December 14, 2011

Review: Waiting for Pops - John Riffice

Summary from Amazon: Waiting for Pops, a mainstream biographical novel, is a tale of a young boy's appalling mistreatment at the hands of his alcoholic mother. It is a tale of spousal secrets and parental lies. It is a tale of love, friendship, and, above all else, betrayal. Pops is seen through the eyes of an innocent boy growing steadily into manhood in 1950's Chicago. Johnny Ryba tells his story and transports the reader into his small, blue-collar existence - his mother's alcoholism, his much-loved father's sudden death in an auto accident, his beloved little sister's autism. Later, as the reader accompanies Johnny into his teen years, they experience as well the painful heartbreak of his first love and loss.

Johnny Riba spends his early life waiting for Pops. But Pops never comes.
We see his childhood more vividly than anything, since that's when mostly everything happens. His mother starts "geting a bit happy", a bit drunk. And everytime more and more, until it's unbearable.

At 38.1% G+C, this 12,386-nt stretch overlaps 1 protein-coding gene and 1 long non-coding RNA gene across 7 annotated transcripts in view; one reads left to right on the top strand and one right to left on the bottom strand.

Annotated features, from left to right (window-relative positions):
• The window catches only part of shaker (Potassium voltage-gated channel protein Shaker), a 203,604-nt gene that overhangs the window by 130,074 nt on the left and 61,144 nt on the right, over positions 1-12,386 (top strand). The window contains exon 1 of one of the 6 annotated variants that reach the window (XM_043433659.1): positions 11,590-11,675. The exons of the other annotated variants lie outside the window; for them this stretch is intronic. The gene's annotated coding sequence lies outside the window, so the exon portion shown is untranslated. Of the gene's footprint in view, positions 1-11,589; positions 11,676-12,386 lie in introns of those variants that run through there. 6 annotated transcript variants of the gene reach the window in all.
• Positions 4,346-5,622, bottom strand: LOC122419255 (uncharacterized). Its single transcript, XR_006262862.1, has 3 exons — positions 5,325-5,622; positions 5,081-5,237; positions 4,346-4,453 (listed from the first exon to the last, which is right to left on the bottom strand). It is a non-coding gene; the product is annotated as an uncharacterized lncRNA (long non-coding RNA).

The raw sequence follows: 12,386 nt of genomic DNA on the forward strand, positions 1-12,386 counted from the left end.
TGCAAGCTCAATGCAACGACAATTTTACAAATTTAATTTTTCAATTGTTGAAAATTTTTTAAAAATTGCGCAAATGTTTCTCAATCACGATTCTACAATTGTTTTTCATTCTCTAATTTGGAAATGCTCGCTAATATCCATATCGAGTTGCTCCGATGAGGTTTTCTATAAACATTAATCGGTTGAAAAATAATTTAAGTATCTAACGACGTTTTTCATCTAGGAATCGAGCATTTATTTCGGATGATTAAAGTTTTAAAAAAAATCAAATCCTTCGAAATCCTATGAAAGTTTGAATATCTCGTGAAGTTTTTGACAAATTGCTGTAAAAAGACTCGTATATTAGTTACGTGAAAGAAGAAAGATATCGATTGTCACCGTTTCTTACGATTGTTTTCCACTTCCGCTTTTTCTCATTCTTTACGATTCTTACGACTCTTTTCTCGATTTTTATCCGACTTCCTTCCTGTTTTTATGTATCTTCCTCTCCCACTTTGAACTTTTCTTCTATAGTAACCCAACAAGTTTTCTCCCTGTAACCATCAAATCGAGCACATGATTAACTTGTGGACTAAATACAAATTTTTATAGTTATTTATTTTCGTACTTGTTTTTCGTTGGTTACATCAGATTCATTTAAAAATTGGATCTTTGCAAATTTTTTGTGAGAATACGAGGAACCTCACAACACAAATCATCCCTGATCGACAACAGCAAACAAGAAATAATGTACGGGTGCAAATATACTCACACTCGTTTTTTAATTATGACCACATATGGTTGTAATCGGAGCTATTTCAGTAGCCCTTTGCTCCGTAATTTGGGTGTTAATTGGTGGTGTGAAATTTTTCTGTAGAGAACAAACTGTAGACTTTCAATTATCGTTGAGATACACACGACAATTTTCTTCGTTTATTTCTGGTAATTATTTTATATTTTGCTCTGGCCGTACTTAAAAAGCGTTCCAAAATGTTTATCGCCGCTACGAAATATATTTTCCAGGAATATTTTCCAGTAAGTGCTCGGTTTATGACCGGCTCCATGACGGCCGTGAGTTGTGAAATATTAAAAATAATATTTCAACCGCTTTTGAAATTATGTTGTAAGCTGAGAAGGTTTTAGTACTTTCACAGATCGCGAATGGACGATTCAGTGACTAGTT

We watch Johnny deal with the early death of his father and how he had to accept his sister, with autism, going to a government sanatorium because they couldn't afford someone to care for her - and that's all that was available "at that time".
We see his first love, his second love, his first girlfriend and some of his adult life.
There's more to life than Johnny can see and eventually he'll understand all the unanswered questions of his childhood - why were they even unanswered before.
John  Riffice can tell a story, or I wouldn't have finished this book. It is long and it is about the lilfe of a simple boy. Not the kind of book I usually love, but troubled families is something I like to hear about - makes mine seem less troubled.
While the book develops slowly, since most of it speaks about Johnny's early years, its not boring, Johnny, as a child, knows more than some adults and has interesing insights.
Rose, Johnny's little sister is charming, autistic but probably the most aware person on the book. She's the one who knows of the things going on that others choose to ignore, to forget.

I was slightly disapointed by the enormous focus on the childhood and none on his grown life, what he grew to be. We know some about his kids, wife and job, but not nearly enough. We also never get to see more about the neighbours, which he mentions, but my gossipy instincts were asking for more.
If you love biographical works, ones with struggle and pain, but also love and hope, this is your book.

You can buy it on Amazon here.